Some good news;
“On Friday morning, the Labor Department reported that the U.S. economy added 287,000 jobs, while the unemployment rate rose slightly, to 4.9 percent. Economists surveyed by The Wall Street Journal were expecting 165,000 jobs added.” – The Atlantic
Those extra 122,000 jobs basically balance the miss of 120,000 jobs in May. While great explanations are being debated, on average, job growth remains about the same. Data can be noisy, maybe next month will reverse or accelerate the trend, but it’s possible that the jobs just shifted a few weeks.
The other good news:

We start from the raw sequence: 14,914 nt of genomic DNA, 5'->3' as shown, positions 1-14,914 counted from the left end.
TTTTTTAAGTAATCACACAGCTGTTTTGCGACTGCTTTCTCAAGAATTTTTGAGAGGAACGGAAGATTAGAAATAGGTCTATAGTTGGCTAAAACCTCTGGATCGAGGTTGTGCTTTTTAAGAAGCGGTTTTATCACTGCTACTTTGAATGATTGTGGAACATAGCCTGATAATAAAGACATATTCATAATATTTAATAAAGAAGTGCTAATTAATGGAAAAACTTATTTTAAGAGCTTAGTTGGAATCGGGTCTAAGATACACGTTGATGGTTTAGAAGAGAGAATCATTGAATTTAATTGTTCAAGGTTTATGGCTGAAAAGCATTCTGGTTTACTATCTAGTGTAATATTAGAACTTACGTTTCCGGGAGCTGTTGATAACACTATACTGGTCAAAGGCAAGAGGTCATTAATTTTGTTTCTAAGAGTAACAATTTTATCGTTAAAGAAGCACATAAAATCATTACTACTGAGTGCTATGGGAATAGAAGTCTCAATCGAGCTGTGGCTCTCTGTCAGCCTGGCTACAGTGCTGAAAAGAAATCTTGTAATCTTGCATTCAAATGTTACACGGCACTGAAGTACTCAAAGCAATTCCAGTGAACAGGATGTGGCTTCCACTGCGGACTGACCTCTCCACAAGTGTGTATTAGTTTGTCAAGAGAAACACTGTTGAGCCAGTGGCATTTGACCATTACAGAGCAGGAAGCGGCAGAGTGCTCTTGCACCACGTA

“Average hourly earnings rose by two cents, to $25.61, following an eight-cent increase in April and a five-cent increase in May. In the past year, average hourly earnings have risen by 2.6 percent.” – The Atlantic
Wages rising 2.6% is above target inflation, but a breakdown by income class is necessary to discern whether it is decreasing, maintaining, or increasing income inequality. Since the Great Recession, income inequality has risen as higher incomes have received higher raises, while many full-time lower income jobs have replaced with part-time jobs at even lower wages or at least lower benefits.
In general though, compared to much of the world, the US employment and economic numbers look relatively good.
(Click on the graph for the link.)